# Do conjunctions of planets block out the sun and cause measurable cooling of the atmosphere on one of the planets?

Is a significant amount of light energy blocked by one planet such that there is noticeable cooling of the atmosphere of another?

• Planets look pretty tiny without a telescope. Why do you think they might block a noticeable amount of light? Commented Dec 24, 2022 at 2:26
• From Earth, Venus' max size is about 1 arcmin, compared to the Sun's 30 arcmin. If you compute the surface area of each circle, Venus blocks .1% of the Suns' disk. Variations in cloud cover certainly account for much more than that. Commented Dec 24, 2022 at 4:49
• @GregMiller that is an answer Commented Dec 24, 2022 at 8:00
• For an Earth-centered view see xkcd.com/1276 Commented Dec 24, 2022 at 15:00
• Jon Custer xkcd.com/1276. Voyager has a shadow the size of a bacterium..Wow!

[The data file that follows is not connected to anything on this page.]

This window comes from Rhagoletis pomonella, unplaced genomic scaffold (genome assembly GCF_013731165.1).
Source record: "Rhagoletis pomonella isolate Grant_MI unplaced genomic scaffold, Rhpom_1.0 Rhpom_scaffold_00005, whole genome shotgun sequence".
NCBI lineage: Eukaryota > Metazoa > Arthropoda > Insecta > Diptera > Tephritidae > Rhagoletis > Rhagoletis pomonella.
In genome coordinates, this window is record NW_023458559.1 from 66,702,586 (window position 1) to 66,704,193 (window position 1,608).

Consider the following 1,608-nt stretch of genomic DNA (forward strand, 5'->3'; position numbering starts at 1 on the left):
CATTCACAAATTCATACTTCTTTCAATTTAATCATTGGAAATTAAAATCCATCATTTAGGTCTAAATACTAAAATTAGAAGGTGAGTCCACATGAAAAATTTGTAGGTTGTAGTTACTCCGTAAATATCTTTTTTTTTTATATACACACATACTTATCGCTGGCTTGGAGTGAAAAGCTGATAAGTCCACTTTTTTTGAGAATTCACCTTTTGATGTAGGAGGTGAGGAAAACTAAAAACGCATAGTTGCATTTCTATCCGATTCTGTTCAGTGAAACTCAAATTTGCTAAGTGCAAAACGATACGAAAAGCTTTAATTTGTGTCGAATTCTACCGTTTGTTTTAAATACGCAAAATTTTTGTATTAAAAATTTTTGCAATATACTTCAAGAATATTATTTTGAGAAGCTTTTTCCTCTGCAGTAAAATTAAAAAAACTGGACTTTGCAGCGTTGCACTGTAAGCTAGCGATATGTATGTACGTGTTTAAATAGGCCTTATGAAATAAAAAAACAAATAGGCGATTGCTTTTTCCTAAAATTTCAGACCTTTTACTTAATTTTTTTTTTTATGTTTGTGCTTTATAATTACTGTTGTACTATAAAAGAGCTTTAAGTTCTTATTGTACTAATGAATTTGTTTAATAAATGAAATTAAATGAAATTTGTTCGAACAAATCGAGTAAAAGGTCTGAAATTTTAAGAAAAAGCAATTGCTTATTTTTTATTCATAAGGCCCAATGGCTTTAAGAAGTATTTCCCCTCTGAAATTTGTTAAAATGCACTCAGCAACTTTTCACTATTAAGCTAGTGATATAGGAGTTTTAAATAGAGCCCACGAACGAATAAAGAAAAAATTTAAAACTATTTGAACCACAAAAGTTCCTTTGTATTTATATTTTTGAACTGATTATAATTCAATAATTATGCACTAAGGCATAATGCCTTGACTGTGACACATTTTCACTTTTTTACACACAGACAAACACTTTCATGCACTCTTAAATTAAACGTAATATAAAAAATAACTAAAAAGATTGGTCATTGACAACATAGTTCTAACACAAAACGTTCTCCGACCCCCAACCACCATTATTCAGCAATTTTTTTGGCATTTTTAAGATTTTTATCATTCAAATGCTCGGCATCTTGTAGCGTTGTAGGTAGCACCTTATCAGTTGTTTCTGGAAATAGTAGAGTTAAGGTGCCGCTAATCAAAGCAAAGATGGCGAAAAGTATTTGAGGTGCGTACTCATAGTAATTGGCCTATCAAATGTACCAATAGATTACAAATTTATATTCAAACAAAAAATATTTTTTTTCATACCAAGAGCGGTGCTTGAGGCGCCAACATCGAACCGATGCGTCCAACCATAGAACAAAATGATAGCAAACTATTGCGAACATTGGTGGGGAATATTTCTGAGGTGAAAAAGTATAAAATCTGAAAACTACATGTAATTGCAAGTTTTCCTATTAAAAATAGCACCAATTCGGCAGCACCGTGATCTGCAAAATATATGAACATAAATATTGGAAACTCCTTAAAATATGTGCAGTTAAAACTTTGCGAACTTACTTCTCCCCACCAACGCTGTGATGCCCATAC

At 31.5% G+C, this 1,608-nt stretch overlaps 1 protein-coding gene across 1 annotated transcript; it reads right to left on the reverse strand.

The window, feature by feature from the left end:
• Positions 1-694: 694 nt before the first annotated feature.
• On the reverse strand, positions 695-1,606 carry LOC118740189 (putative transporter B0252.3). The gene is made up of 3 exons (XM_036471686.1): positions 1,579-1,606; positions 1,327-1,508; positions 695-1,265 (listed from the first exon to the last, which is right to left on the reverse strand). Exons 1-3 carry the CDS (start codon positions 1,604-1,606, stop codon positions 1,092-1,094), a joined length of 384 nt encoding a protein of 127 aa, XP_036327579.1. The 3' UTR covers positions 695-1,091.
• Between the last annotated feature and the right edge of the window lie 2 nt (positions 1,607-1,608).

– user48394
Commented Dec 24, 2022 at 15:19

It is detectable, but not substantial.

When Venus transited in 2012, it blocked about 0.1% of the light from the sun, which was unnoticeable. This is about 10% of the variation in the sun's brightness over it 11 year cycle. It is much less than atmospheric effects, such as variation in global cloud cover.

The biggest transit would be a transit by Jupiter, viewed from Saturn:

Even this would not cause notable cooling, and would not even be noticeable to someone who was not looking at the sun (our eyes adapt to variations in overall brightness)

Of course a transit by the moon, viewed from Earth, does cause noticeable local cooling.

• Actually, Venus is about 1 arcmin, and the sun is about 30 arc min, so 1/30^2 = 1/900 = 0.00111 or about 0.1% Commented Dec 25, 2022 at 0:35
• yep I was trying to do arithmetic pre-coffee and forgot that Venus was not actually ON the Sun, but well in front of it.
– uhoh
Commented Dec 25, 2022 at 1:53